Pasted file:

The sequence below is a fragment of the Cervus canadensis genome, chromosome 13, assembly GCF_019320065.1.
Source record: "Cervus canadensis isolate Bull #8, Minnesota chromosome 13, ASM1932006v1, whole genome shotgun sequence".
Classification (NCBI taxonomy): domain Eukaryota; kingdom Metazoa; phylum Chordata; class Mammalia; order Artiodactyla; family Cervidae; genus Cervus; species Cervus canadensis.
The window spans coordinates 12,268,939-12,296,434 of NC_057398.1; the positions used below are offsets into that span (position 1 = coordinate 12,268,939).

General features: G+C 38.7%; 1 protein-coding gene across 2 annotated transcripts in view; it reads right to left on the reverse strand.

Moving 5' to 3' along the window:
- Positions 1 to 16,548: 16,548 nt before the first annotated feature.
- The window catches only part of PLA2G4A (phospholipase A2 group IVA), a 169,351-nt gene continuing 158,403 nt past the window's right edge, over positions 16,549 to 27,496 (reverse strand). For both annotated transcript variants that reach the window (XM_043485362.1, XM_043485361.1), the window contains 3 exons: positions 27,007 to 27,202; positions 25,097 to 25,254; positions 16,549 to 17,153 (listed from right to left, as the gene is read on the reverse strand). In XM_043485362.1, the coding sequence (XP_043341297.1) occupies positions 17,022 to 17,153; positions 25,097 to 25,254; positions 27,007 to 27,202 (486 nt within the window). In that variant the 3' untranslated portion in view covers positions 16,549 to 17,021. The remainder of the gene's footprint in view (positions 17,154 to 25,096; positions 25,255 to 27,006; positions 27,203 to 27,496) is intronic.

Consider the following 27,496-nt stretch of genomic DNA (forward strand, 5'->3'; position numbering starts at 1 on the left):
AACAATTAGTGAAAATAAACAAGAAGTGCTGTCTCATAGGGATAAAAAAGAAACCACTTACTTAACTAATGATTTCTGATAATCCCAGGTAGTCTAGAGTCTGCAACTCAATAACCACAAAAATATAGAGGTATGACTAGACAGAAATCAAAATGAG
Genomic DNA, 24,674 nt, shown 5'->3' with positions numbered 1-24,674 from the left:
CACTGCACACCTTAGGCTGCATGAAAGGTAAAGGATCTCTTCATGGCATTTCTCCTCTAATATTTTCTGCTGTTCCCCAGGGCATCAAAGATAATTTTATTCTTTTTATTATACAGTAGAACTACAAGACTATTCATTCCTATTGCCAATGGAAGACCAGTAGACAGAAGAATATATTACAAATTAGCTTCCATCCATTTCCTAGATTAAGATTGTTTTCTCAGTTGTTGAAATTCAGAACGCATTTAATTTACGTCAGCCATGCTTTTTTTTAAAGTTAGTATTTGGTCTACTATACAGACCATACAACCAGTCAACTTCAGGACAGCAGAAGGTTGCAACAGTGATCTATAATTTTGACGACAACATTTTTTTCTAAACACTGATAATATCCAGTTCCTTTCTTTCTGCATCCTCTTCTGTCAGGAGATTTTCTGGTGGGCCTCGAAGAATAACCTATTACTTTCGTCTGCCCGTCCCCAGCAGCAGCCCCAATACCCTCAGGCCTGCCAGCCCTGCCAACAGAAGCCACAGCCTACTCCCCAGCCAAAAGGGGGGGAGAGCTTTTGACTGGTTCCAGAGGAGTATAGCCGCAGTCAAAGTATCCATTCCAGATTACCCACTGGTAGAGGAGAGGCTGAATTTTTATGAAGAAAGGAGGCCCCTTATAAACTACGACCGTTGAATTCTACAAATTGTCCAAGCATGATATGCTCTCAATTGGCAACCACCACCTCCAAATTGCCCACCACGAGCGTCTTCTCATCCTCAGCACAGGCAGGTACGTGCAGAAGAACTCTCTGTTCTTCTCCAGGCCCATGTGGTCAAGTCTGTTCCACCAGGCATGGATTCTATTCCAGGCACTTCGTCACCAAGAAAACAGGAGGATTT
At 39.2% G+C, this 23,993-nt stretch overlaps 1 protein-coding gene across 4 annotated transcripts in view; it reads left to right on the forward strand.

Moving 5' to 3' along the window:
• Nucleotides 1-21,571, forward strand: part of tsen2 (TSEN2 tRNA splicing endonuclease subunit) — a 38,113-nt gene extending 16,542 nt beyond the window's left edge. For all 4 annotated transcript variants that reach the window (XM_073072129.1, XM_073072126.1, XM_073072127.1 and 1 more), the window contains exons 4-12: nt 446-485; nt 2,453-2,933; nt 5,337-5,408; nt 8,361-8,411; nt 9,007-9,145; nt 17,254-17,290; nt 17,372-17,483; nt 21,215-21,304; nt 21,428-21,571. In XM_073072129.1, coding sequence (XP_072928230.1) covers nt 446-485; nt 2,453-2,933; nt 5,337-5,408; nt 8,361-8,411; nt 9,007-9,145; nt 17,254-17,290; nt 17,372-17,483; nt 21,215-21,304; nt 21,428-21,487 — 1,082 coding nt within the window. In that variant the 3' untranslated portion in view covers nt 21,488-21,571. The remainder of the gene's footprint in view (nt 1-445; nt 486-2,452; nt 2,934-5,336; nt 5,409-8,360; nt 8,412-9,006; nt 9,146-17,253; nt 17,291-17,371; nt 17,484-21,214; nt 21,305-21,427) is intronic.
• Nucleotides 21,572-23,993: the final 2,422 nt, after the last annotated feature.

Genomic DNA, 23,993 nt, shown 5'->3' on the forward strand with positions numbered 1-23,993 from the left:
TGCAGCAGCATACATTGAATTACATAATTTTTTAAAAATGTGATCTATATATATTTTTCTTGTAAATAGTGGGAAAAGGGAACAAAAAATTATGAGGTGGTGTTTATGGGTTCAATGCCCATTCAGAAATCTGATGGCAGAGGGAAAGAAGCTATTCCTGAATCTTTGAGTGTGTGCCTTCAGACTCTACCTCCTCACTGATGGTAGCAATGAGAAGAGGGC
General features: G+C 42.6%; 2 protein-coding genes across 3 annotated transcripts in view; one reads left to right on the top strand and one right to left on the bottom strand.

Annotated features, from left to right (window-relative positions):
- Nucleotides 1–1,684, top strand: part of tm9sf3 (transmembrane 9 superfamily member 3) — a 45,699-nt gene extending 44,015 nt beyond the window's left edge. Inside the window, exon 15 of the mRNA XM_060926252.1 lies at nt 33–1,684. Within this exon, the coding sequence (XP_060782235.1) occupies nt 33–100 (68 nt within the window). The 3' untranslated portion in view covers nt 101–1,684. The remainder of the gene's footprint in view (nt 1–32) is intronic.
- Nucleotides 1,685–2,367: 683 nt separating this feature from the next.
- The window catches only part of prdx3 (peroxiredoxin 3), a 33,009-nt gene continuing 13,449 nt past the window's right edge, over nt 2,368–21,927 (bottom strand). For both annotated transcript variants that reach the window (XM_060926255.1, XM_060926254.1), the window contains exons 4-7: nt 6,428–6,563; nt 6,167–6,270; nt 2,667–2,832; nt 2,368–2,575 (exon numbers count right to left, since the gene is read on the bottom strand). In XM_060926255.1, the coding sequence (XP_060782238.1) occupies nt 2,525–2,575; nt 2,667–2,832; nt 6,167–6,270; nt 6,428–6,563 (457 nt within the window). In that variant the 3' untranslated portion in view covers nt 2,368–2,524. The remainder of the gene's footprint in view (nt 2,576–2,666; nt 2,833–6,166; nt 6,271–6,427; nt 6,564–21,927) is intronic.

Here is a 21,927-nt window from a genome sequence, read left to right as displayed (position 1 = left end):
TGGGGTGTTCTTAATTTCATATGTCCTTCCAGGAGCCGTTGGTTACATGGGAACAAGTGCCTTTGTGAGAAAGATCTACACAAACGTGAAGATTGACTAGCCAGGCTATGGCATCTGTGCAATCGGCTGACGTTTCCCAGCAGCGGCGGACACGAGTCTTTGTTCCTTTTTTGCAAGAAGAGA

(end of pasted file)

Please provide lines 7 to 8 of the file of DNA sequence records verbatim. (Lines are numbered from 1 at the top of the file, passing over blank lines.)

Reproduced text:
- Positions 1 to 16,548: 16,548 nt before the first annotated feature.
- The window catches only part of PLA2G4A (phospholipase A2 group IVA), a 169,351-nt gene continuing 158,403 nt past the window's right edge, over positions 16,549 to 27,496 (reverse strand). For both annotated transcript variants that reach the window (XM_043485362.1, XM_043485361.1), the window contains 3 exons: positions 27,007 to 27,202; positions 25,097 to 25,254; positions 16,549 to 17,153 (listed from right to left, as the gene is read on the reverse strand). In XM_043485362.1, the coding sequence (XP_043341297.1) occupies positions 17,022 to 17,153; positions 25,097 to 25,254; positions 27,007 to 27,202 (486 nt within the window). In that variant the 3' untranslated portion in view covers positions 16,549 to 17,021. The remainder of the gene's footprint in view (positions 17,154 to 25,096; positions 25,255 to 27,006; positions 27,203 to 27,496) is intronic.